A Tapped-Delay Line Channel Model

In addition to providing channel information such as the rms delay spread, the power-delay profile фе(т), also provides a means for modeling the channel using a tapped-delay line (FIR) model. From Eq. (5), an(t) is the amplitude/gain coeffi­cient for a path arriving with delay Tn(t). A typical power-de — lay profile is shown in Fig. 14, which in the second figure, is uniformly sampled into equal delay bins. In general, the dif­ferent bins contain a number of received signals (correspond­ing to different paths) whose times of arrival lie within the particular delay bin. These signals are represented by an im­pulse at the center of each delay bin that has an amplitude with the appropriate statistical distribution (Rayleigh, Ri — cean, etc.). In deriving this model, two assumptions are made:

Time flat Frequency selective

Time selective Frequency selective

Frequency flat

Time selective

Time flat

Frequency flat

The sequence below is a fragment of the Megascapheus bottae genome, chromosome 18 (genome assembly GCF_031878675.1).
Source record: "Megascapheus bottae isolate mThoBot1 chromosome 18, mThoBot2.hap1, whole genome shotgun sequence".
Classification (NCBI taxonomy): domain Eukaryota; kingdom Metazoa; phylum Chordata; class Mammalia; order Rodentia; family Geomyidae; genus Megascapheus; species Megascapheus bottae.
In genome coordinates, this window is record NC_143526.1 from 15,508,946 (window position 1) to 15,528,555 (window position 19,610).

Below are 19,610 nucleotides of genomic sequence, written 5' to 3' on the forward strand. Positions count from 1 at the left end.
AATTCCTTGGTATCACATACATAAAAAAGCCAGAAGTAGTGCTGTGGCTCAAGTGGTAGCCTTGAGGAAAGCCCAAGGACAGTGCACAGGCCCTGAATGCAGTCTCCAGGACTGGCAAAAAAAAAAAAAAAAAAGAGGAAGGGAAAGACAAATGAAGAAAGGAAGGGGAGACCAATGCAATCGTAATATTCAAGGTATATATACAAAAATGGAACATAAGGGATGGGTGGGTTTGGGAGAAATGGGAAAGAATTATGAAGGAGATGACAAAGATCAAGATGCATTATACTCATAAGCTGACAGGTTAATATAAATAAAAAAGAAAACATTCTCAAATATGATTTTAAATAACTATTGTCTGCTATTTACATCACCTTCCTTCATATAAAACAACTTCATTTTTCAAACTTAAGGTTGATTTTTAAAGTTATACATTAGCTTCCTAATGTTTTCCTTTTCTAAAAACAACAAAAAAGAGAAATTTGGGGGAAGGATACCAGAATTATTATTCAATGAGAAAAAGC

T 1 c



Symbol duration (Ts)

Figure 13. A typical power delay profile and the method of sampling the power delay profile to generate a tapped-delay line model.

• there are sufficient number of rays clustered together in each delay bin;

• the statistical distribution of the envelope is known.

The rate of sampling the power-delay profile is affected by the time resolution desired and also the bandwidth of the trans­mitted signal. The next step after sampling the power-delay profile is to use a threshold (say X dB below the peak of the power-delay profile), and using the threshold to truncate

A Tapped-Delay Line Channel Model

those samples below the threshold. This model can be imple­mented by using a tapped-delay line or FIK model, thereby allowing us to model any arbitrary channel.

Updated: 28.04.2014 — 18:57